Edna Vázquez News
Edna Vázquez blends Mexican and American folk, pop and rock into something fabulous for Carnegie Hall Citywide; at the LGBT Community Center in Manhattan’s West Village; on Monday, February 13, 2023 at 7:30pm. FREE! 🏳️🌈🇲🇽
Edna Vázquez is the Chavela Vargas of Mexican American Folk Rock
Edna Vázquez is as Portland Mexican singer-songwriter originally from Colima, Jalisco, México, in the heart of mariachi country. But she is not our father’s mariachi. Edna has forged her own direction, with one foot on both sides of that line in the sand.
The more we listen to Vázquez, the more we like her. We wouldn’t call her a mariachi, even though you hear hints of Jalisco in her music. We call her a truth singer. She is true to herself, her music, and her audience. That’s an artist. ¡Bravo!
Our original coverage was sponsored by Carnegie Hall. Gracias.
Besame Mucho with Pink Martini (2019)
Sola Soy (2015) was Edna’s first professionally produced record.
Ser Abstracto (2014) was her first full-length album.
Canciones a Mi Tierra (2013) featured originals in a traditional style.
No Passengers (2013) was her rock record.
La Nina Tonatl (2009) was Edna’s trova debut. The title refers to her birthplace.
New York Venues
- Brooklyn Museum
- LGBT Community Center gaycenter.org
Edna Vázquez is a Mexican mariachi singer-songwriter and LGBT advocate originally from Jalisco, Mexico, the mariachi heartland.
She is known as a mariachi singer and you can hear those strains in her music, but Vázquez gathers many different influences into a bluesy personal style that might be called post-mariachi. She is what happens when you leave mariachi-land and that’s what she has done in her life.
The work is sort of a personal trova as in Cuban trova, the Latin American protest music for which folk singers Bob Dylan and Joan Baez in the 1960s were the U.S. equivalent.
With a background in traditional Mexican music, Vázquez is anything but traditional. A fierce character and a big voice have given her a kind of independence.
Vázquez started out in mariachi, but mariachi used to be only done by men (see also Flor de Toloache). She is openly lesbian and while that is not a big deal in many places today, twenty years ago in Mexico, it was a very big deal. Mexican women didn’t do men’s work and didn’t love women openly. Going against the current made you very alone. Perhaps that’s what she is singing about in Sola Soy (I am alone) with Pink Martini.
Her Mexican traditions, big voice and fierce presence recall Chavela Vargas, another woman rooted in Mexican tradition, who sang in a man’s world, and was openly lesbian when that was not cool. There is something attractive about both artists’ ability to break tradition while being traditional.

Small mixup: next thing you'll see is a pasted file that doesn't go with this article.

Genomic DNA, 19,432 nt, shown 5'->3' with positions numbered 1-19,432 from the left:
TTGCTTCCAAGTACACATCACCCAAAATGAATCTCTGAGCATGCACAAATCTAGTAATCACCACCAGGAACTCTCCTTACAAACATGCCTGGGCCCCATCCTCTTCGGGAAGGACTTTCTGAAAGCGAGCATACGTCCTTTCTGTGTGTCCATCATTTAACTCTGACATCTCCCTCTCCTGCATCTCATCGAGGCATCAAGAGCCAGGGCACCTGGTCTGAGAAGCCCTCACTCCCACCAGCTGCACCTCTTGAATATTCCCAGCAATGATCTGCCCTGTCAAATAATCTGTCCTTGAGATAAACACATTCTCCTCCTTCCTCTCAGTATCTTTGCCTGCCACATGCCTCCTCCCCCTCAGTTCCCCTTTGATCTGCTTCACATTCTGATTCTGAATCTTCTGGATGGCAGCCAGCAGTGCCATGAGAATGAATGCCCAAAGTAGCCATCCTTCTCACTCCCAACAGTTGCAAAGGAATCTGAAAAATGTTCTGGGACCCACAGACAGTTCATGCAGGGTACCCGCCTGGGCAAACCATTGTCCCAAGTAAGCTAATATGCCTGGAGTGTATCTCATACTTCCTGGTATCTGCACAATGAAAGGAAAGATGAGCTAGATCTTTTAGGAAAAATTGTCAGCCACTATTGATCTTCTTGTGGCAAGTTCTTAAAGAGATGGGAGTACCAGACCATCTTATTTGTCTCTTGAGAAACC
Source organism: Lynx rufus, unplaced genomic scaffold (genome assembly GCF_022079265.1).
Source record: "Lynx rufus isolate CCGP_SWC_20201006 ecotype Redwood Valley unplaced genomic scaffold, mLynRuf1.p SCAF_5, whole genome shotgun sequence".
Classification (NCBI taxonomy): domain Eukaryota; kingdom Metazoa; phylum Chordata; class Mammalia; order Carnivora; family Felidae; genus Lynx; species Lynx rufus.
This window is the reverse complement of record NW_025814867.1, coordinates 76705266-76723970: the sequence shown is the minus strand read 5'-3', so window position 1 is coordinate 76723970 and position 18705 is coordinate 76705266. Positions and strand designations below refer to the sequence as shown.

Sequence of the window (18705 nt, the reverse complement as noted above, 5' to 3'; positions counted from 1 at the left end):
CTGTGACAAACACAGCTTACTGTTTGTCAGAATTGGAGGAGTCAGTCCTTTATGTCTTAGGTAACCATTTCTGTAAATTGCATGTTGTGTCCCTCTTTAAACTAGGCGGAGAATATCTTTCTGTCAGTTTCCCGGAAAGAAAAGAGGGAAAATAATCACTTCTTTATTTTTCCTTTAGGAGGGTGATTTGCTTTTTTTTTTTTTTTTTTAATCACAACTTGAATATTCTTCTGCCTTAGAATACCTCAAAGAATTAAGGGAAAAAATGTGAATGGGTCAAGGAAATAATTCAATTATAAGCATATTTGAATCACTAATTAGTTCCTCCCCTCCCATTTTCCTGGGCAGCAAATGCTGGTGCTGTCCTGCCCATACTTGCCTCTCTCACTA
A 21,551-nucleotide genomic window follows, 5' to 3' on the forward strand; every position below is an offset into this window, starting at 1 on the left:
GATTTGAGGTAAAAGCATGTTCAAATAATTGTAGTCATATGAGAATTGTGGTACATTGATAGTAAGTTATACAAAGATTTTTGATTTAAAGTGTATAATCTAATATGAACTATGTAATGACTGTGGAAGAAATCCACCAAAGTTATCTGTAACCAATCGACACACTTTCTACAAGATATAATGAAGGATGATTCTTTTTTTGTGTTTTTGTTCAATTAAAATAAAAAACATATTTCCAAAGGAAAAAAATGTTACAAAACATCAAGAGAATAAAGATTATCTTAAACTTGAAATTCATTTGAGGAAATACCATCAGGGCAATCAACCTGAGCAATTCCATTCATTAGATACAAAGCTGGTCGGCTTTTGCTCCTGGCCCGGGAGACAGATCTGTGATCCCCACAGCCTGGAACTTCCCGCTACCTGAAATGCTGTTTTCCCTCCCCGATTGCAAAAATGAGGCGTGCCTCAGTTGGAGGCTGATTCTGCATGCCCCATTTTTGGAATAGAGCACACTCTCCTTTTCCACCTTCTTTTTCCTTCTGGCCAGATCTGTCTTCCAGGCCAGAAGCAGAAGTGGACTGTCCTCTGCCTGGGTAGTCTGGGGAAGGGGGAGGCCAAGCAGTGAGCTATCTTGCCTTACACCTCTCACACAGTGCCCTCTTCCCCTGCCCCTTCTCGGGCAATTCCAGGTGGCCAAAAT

When Vázquez sits down to perform, you just know that she is going to sing honestly to you. She won’t give you anybody but herself, but in her music, she gives all of herself. Just like Chavela used to do, Vázquez completely enters the song and takes you along with her. In our manufactured glossy pop world, she brings a breath of fresh air.
Edna Fabiola Vázquez was born in Colima, México and raised in Tonila, Jalisco. The big city in Jalisco state is Guadalajara, the capital of mariachi.
She started writing music as a teenager. Vázquez came out as lesbian when she was seventeen. For that her parents sent her to the U.S. where she joined Mariachi Los Palmeros in Salem, Oregon in 1998. That’s what used to happen in those days. When you came out, you got kicked out of your parent’s house.
In 2010, Vázquez performed on the Spanish-language talent show Tengo Talento, Mucho Talento (I’ve got talent, a lot of talent). She sang a traditional Mexican song from her mother’s home region that left the judges in tears.
This opened doors to more television appearances and a solo career.
In 2017, Vázquez spoke to Amanda Cargill for Latina magazine about the role her sexuality plays in her music. It’s worth repeating because Vázquez nailed it, and what she said resonates beyond the LGBT world.
She said, “I look forward to a day when we can drop the labels and everyone can be who they are, regardless of gender identity, sexual orientation, skin color or cultural heritage.”
Edna Vázquez has a dream, and in the manner of a true artist, she invites you to dream with her. We have the same dream.